To be fair, society isn’t ignoring burnout conceptually. In fact, Well+Good noted in July 2019 that the year had become largely defined by burnout: January kicked off with Mary Helen Petersen’s article in Buzzfeed outlining how millennials became the burnout generation and Boston-based health-care organizations naming physician burnout “a public health crisis” in a published research paper. A few months later, the World Health Organization knighted occupational burnout with a diagnostic code in the International Classification of Diseases. Given all of this, it’s an unequivocal truth that burnout is on our minds, affecting our bodies, and, as Dr. Cole cautions, compromising our health.
It’s great that we’re acknowledging its pervasiveness, since admitting that a problem exists is the first step to change—but that alone is not enough. This year, burnout won’t be corrected, but we’re going to keep the conversation going, develop actionable interventions, and work toward becoming more balanced—because our happiness and health depend on it.
How we got so burnt out in the first place
It’s worth noting from the outset that burnout isn’t a new concept or word. Psychologist Herbert Freudenberger first used it in the 1970s to describe “severe stress and high ideals in ‘helping’ professions, like doctors and nurses.” Since then, the scope has extended to basically include any self-sacrificing person experiencing the effects of being overworked and overstressed, because what is new is the constant access to each other and information via technological advancements.
“We used to have stress about whether we’d get chased by a lion, but we’ve shifted that mind-set into that same primal fear all day, every day,” says Kelsey Patel, reiki master and author of the burnout-focused Burning Bright. “Now it’s ‘did I put up the wrong post?’ or ‘did I say the wrong thing?’ All these stress elements have come into our life like never before.”
“People want responses rapidly and instantly, and that puts a lot of pressure on us in the work environment. People aren’t able to distinguish downtime from work time.” —burnout expert Teyhou Smyth, PhD
It’s affecting so many people that licensed therapist and burnout expert Teyhou Smyth, PhD, calls it a full-blown epidemic. “As we’ve evolved as a society, the demands have increased. People want responses rapidly and instantly, and that puts a lot of pressure on us in the work environment. People aren’t able to distinguish downtime from work time.”
How current work burnout remedies fall short
Dr. Smyth notes that workplace-wellness programs and initiatives like nap rooms and increased employee flexibility are steps in the right direction, but that shifting employee behavior and mind-set in a holistic way requires change from the top. “The people in charge who are in the positions to make decisions need to value personal development and work-life balance, or else no changes will come,” she says. And that makes sense: Even with compelling recent statistics noting that 80 percent of employers planned to spend more on workplace health and wellness programs this past year—compared to 38 percent of employers who said the same in 2015—does it do any good if the established culture doesn’t support using such benefits?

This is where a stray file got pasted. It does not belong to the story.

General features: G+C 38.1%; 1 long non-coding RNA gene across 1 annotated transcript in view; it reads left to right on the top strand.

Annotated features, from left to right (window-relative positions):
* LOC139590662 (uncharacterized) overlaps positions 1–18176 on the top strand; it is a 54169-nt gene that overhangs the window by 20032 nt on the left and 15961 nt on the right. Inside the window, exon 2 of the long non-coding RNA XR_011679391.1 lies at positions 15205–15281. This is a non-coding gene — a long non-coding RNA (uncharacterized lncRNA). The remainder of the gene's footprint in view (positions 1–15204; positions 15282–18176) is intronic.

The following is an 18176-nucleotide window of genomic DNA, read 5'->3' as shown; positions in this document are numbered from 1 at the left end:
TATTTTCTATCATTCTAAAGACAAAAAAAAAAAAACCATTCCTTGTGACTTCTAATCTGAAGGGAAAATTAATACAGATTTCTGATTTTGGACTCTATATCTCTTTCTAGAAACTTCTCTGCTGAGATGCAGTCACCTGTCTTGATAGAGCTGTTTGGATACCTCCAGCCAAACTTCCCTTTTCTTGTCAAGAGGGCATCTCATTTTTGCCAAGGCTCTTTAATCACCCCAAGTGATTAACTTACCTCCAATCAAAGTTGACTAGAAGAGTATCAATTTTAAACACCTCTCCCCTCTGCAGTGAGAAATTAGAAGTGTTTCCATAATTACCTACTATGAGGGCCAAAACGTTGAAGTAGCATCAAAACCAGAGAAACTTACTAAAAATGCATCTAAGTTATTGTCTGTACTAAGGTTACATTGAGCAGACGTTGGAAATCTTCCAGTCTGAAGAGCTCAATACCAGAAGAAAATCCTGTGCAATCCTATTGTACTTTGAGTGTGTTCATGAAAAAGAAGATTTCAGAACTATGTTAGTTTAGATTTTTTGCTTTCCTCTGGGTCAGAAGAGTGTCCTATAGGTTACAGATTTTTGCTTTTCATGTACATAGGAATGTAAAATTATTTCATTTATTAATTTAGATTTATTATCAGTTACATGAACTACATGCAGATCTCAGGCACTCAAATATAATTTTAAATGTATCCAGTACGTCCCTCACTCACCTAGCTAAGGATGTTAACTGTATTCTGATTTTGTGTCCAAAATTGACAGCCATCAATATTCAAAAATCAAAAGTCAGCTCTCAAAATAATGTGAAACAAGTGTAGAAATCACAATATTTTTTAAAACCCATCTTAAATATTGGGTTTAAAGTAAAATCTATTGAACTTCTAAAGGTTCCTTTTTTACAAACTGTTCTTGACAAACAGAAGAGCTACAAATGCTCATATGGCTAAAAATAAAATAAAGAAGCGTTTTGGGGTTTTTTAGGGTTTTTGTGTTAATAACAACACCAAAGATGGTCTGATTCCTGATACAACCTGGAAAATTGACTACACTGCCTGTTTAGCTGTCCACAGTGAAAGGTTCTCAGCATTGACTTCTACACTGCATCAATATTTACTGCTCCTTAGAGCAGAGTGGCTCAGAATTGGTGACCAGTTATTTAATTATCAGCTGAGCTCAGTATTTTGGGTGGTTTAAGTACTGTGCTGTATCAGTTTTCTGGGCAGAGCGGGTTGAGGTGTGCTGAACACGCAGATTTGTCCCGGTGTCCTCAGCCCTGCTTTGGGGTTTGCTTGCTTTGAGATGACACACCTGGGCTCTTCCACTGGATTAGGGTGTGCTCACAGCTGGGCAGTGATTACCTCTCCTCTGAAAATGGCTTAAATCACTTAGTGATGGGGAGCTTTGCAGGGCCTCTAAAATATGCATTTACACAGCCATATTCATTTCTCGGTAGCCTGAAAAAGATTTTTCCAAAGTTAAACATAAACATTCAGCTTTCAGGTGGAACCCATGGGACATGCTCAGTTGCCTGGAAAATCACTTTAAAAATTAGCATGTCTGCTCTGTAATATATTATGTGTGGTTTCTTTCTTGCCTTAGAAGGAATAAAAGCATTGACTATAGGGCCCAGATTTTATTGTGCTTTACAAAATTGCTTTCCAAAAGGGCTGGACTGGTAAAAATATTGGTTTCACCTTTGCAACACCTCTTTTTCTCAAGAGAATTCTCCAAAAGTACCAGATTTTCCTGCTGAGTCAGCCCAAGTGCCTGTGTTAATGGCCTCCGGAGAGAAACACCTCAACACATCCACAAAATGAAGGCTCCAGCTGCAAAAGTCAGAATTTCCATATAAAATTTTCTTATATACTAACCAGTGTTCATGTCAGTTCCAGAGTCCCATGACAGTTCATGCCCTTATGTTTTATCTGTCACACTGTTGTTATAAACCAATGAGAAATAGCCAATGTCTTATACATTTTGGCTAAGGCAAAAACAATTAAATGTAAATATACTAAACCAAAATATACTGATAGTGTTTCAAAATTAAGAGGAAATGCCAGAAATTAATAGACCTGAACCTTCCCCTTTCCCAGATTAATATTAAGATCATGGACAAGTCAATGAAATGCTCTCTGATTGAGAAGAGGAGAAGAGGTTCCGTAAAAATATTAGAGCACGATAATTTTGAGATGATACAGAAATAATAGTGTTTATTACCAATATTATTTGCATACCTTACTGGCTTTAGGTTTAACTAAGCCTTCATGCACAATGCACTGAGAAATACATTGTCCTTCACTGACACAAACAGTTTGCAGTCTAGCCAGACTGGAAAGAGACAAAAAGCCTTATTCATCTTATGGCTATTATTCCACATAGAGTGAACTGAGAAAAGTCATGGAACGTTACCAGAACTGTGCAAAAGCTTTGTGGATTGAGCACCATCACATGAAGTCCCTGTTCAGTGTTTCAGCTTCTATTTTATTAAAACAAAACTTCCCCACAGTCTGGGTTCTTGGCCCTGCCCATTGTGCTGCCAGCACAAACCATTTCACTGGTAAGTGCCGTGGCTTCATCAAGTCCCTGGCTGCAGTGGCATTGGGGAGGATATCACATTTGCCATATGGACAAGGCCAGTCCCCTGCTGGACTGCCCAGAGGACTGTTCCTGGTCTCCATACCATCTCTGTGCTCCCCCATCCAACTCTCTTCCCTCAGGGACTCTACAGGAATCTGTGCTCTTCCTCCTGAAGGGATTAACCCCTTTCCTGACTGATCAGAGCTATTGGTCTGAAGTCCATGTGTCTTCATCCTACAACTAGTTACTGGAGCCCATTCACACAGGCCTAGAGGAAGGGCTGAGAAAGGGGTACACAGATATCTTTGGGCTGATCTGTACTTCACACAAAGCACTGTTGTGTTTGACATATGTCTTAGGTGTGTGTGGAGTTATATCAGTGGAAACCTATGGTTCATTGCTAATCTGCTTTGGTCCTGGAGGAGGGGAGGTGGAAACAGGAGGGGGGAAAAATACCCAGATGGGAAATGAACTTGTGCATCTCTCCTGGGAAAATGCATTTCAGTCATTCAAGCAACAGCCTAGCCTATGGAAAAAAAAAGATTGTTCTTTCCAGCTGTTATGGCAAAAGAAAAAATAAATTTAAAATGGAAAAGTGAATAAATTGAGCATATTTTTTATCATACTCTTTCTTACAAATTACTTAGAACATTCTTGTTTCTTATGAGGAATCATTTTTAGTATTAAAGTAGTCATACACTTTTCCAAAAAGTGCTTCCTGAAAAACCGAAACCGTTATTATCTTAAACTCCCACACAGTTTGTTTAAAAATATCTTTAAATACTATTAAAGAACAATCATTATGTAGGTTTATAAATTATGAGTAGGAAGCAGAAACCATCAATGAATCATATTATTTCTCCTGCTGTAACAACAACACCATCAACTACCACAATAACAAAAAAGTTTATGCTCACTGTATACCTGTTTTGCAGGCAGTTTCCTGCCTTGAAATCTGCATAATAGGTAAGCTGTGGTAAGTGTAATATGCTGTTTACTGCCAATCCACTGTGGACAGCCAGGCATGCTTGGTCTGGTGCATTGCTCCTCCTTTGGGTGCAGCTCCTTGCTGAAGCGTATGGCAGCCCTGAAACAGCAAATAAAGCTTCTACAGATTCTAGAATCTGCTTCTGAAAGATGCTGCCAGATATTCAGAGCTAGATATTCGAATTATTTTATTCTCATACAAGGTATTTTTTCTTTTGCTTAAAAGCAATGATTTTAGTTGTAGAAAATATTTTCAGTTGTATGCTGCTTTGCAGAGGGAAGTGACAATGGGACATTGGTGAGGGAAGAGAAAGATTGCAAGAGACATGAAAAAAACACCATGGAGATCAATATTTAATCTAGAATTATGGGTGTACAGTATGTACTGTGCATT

“The problem is that without challenging the deeply embedded mind-set that more, bigger, faster is always better, these offerings don’t get fully supported, nor are they widely and freely utilized,” reports a Harvard Business Review piece published in 2019.
The same goes for unlimited vacation policies, which are being offered more commonly, according to report from job-posting site Indeed. The benefit is offered with the implied intent to increase flexibility, autonomy, and work-life balance, yet a study from HR-software company Namely found that employees who have an open vacation plan take less time off. Furthermore, even when people do take vacation time—full-time employees, contractors, and freelancers, alike—they’re not unplugging. A 2017 survey found that when we actually are taking vacation, more than half of us (54 percent) aren’t disconnecting from work, which rose from 41 percent the previous year.
How we'll come to burn out burnout
“We need more checks and balances in our life,” says Dr. Cole, who adds that we need boundaries with our devices. “It’s not going to happen in 2020, but people will start awakening to this reality in the coming years.”
One promising note for the coming years is the development of the World Health Organization’s evidence-based guidelines for workplace mental well-being, which a communications officer with the agency says we can expect in approximately two years.
In the meantime, we can work to develop our own personal guidelines for well being, because burnout—and the treatment of it—extends to so much more than our professional identities, says Patel. “It’s not one thing, it’s all things. We need to really rewire, and reconnect, and realign with what feels peaceful. It’s about giving yourself radical permission to change,” she says. “There’s no way we can heal burnout and stress and anxiety in a 12-month period or a 2- or 3-year period because we have lived a lifetime of unrecognized stress. You have to get to know yourself and note what works and what doesn’t and learn to edit your lifestyle as you edit those things.”
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